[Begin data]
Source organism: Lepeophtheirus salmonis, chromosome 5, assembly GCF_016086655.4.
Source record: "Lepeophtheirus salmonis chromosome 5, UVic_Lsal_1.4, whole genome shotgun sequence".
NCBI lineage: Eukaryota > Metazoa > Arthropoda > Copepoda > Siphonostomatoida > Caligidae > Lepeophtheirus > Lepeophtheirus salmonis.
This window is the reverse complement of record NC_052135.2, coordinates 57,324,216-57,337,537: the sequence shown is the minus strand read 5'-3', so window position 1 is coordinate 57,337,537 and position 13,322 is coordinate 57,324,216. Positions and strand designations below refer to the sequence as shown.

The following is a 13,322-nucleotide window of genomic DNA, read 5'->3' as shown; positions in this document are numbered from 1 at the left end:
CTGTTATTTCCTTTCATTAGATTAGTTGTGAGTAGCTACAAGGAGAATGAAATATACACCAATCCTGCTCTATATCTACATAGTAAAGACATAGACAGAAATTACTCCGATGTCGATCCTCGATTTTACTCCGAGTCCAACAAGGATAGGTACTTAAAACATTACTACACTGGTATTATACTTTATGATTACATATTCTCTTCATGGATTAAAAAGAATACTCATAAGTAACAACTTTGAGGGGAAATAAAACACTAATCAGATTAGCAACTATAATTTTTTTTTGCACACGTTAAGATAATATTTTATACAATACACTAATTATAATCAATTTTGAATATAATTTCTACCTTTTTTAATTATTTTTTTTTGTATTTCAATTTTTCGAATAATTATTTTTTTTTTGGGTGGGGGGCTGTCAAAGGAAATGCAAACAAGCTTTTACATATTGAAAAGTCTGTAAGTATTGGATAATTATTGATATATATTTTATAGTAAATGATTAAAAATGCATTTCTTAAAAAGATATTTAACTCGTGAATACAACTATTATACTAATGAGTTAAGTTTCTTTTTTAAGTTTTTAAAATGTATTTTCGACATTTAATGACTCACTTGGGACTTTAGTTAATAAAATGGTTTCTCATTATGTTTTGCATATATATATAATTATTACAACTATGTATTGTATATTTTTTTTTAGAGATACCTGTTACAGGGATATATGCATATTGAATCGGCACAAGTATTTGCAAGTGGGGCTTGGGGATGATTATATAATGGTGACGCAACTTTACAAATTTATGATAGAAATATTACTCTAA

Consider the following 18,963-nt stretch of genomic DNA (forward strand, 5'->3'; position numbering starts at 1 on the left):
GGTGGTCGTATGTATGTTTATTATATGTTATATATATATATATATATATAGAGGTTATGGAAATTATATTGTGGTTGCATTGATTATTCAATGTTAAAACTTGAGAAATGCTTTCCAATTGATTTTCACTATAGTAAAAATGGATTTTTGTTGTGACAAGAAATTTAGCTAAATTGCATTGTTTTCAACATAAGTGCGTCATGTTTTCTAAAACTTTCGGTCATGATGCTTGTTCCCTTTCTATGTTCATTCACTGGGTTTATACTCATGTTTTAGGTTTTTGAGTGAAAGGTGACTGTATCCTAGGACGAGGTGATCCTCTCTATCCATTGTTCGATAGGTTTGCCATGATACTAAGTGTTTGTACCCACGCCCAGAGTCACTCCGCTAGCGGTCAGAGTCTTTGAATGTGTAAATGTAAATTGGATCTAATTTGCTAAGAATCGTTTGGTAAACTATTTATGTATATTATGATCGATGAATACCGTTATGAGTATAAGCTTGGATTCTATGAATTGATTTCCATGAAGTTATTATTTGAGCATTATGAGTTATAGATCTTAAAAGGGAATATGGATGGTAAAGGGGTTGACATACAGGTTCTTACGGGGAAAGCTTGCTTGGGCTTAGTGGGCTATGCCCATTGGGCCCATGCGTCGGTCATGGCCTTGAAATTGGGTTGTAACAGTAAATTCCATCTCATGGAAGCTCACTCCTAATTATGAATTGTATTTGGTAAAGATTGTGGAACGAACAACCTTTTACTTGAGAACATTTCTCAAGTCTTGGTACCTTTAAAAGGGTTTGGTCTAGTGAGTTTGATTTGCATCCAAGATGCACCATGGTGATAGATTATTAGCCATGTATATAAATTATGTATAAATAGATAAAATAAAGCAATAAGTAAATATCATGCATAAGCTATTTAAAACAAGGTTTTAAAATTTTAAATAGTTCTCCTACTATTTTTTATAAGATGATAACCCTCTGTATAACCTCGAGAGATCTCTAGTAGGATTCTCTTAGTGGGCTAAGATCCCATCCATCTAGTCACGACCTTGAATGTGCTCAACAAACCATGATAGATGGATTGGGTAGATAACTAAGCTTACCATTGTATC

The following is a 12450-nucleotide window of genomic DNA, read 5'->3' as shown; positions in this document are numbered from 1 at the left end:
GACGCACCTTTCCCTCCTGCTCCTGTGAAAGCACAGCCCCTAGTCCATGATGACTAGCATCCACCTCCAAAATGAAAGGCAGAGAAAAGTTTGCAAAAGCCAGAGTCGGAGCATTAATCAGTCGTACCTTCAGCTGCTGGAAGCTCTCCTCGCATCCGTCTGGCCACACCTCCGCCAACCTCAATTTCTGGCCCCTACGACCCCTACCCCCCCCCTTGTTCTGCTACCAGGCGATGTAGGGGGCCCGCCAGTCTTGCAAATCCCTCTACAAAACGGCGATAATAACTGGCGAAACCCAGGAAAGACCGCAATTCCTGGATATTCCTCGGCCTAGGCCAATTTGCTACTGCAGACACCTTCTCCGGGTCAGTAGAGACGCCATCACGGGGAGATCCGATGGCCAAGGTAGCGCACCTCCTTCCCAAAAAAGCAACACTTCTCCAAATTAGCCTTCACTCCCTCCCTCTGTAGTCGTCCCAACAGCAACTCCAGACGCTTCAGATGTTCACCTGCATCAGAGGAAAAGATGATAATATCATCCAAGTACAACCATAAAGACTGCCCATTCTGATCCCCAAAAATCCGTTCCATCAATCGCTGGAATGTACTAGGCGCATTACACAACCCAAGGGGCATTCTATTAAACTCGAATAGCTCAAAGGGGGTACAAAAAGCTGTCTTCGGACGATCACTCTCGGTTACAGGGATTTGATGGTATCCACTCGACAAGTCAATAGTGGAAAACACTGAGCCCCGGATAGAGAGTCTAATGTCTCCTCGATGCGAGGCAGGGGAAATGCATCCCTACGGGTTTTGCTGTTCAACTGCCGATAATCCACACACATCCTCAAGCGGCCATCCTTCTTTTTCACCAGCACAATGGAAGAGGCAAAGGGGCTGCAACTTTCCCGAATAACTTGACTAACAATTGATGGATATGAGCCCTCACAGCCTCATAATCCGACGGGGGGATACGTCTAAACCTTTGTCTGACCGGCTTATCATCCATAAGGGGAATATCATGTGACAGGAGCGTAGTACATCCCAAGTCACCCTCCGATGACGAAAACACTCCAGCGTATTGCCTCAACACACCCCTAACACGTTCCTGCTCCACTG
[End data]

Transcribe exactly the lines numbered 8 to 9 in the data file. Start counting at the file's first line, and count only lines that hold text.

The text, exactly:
GGTGGTCGTATGTATGTTTATTATATGTTATATATATATATATATATATAGAGGTTATGGAAATTATATTGTGGTTGCATTGATTATTCAATGTTAAAACTTGAGAAATGCTTTCCAATTGATTTTCACTATAGTAAAAATGGATTTTTGTTGTGACAAGAAATTTAGCTAAATTGCATTGTTTTCAACATAAGTGCGTCATGTTTTCTAAAACTTTCGGTCATGATGCTTGTTCCCTTTCTATGTTCATTCACTGGGTTTATACTCATGTTTTAGGTTTTTGAGTGAAAGGTGACTGTATCCTAGGACGAGGTGATCCTCTCTATCCATTGTTCGATAGGTTTGCCATGATACTAAGTGTTTGTACCCACGCCCAGAGTCACTCCGCTAGCGGTCAGAGTCTTTGAATGTGTAAATGTAAATTGGATCTAATTTGCTAAGAATCGTTTGGTAAACTATTTATGTATATTATGATCGATGAATACCGTTATGAGTATAAGCTTGGATTCTATGAATTGATTTCCATGAAGTTATTATTTGAGCATTATGAGTTATAGATCTTAAAAGGGAATATGGATGGTAAAGGGGTTGACATACAGGTTCTTACGGGGAAAGCTTGCTTGGGCTTAGTGGGCTATGCCCATTGGGCCCATGCGTCGGTCATGGCCTTGAAATTGGGTTGTAACAGTAAATTCCATCTCATGGAAGCTCACTCCTAATTATGAATTGTATTTGGTAAAGATTGTGGAACGAACAACCTTTTACTTGAGAACATTTCTCAAGTCTTGGTACCTTTAAAAGGGTTTGGTCTAGTGAGTTTGATTTGCATCCAAGATGCACCATGGTGATAGATTATTAGCCATGTATATAAATTATGTATAAATAGATAAAATAAAGCAATAAGTAAATATCATGCATAAGCTATTTAAAACAAGGTTTTAAAATTTTAAATAGTTCTCCTACTATTTTTTATAAGATGATAACCCTCTGTATAACCTCGAGAGATCTCTAGTAGGATTCTCTTAGTGGGCTAAGATCCCATCCATCTAGTCACGACCTTGAATGTGCTCAACAAACCATGATAGATGGATTGGGTAGATAACTAAGCTTACCATTGTATC

The following is a 12450-nucleotide window of genomic DNA, read 5'->3' as shown; positions in this document are numbered from 1 at the left end: